Spinal Injury:

Among people seeking back pain relief alternatives, most choose chiropractic treatment. About 22 million Americans visit chiropractors annually. Of these, 7.7 million, or 35%, are seeking relief from spinal injury from various causes, including accidents, sports injuries, and muscle strains. The doctor’s at Connecticut Family chiropractic would be happy to help examine and treat your back pain and get to the cause of your condition.

If you have back pain, you are not alone. Nearly everyone at some point has back pain that interferes with work, routine daily activities, or recreation. Americans spend at least billion each year on back pain caused by injuries to the spine, the most common cause of job-related disability and a leading contributor to missed work. Back pain is the second most common neurological ailment in the United States – only headache is more common. Fortunately, most occurrences of low back pain go away within a few days. Others take much longer to resolve or lead to more serious conditions.
Acute or short-term low back pain generally lasts from a few days to a few weeks. Most acute back pain is mechanical in nature – the result of trauma to the lower back or a disorder such as arthritis. Pain from trauma may be caused by a sports injury, work around the house or in the garden, or a sudden jolt such as a car accident or other stress on spinal bones and tissues. Symptoms may range from muscle ache to shooting or stabbing pain, limited flexibility and/or range of motion, or an inability to stand straight. Occasionally, pain felt in one part of the body may “radiate” from a disorder or injury elsewhere in the body. Some acute pain syndromes can become more serious if left untreated.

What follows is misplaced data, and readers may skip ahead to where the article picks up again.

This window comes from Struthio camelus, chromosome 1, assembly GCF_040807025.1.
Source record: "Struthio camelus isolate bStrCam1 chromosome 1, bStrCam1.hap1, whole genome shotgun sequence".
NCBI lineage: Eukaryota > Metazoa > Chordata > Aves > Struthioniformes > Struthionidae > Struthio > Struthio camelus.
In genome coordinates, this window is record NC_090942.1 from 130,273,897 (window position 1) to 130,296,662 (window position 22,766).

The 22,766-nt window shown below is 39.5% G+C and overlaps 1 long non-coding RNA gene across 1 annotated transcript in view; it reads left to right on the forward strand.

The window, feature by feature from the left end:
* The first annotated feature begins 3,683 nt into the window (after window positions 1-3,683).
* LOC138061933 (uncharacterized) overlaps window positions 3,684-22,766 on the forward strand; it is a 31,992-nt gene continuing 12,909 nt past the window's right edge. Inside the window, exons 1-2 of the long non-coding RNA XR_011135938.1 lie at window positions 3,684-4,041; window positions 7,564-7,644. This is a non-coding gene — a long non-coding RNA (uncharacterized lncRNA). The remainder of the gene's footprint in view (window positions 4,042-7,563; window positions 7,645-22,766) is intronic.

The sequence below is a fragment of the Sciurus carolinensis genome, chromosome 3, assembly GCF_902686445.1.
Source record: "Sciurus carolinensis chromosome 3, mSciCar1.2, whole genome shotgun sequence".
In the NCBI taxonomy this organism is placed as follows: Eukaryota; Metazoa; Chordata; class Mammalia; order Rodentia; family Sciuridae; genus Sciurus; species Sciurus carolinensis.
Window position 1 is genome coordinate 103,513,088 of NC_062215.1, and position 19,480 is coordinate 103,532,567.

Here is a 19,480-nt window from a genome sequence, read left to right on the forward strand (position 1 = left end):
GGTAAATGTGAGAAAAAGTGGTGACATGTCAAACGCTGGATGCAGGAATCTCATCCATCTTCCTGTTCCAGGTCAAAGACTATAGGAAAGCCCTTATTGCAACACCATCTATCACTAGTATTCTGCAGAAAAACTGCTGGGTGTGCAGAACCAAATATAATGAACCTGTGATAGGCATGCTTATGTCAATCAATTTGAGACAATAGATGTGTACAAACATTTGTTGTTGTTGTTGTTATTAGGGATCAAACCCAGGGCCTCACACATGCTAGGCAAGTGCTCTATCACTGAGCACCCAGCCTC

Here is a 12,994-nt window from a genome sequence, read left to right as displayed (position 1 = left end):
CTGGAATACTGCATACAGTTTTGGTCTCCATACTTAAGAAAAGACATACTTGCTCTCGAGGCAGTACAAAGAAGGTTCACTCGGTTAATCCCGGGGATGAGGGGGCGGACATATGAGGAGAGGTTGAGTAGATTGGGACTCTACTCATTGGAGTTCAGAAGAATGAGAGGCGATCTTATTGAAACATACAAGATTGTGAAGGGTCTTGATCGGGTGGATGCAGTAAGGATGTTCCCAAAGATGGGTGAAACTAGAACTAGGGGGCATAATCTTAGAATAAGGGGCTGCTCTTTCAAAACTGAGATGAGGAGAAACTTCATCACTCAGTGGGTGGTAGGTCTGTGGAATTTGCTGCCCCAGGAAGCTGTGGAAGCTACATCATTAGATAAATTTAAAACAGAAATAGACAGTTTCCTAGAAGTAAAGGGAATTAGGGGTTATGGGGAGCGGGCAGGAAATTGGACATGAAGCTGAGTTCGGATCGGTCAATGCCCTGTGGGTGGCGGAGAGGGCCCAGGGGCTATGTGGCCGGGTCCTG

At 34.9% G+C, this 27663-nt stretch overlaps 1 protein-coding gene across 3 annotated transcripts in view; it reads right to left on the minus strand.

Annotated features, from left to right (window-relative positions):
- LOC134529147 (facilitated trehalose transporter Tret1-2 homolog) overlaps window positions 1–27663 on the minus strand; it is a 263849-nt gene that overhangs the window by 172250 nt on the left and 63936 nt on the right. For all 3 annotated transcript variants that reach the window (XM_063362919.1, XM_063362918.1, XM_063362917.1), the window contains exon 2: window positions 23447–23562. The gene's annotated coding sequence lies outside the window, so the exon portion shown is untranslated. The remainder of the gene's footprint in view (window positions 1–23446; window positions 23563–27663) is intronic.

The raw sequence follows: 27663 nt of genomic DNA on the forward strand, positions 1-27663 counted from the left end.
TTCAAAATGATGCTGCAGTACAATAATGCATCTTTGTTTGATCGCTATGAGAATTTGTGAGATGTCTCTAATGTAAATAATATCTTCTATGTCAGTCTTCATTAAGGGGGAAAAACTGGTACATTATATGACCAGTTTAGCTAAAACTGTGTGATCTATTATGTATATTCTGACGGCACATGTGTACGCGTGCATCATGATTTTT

The back is an intricate structure of bones, muscles, and other tissues that form the posterior part of the body’s trunk, from the neck to the pelvis. The centerpiece is the spinal column, which not only supports the upper body’s weight but houses and protects the spinal cord – the delicate nervous system structure that carries signals that control the body’s movements and convey its sensations. Stacked on top of one another are more than 30 bones – the vertebrae – that form the spinal column, also known as the spine. Each of these bones contains a roundish hole that, when stacked in register with all the others, creates a channel that surrounds the spinal cord. The spinal cord descends from the base of the brain and extends in the adult to just below the rib cage. Small nerves (“roots”) enter and emerge from the spinal cord through spaces between the vertebrae. Because the bones of the spinal column continue growing long after the spinal cord reaches its full length in early childhood, the nerve roots to the lower back and legs extend many inches down the spinal column before exiting. This large bundle of nerve roots was dubbed by early anatomists as the cauda equina, or horse’s tail. The spaces between the vertebrae are maintained by round, spongy pads of cartilage called intervertebral discs that allow for flexibility in the lower back and act much like shock absorbers throughout the spinal column to cushion the bones as the body moves. Bands of tissue known as ligaments and tendons hold the vertebrae in place and attach the muscles to the spinal column.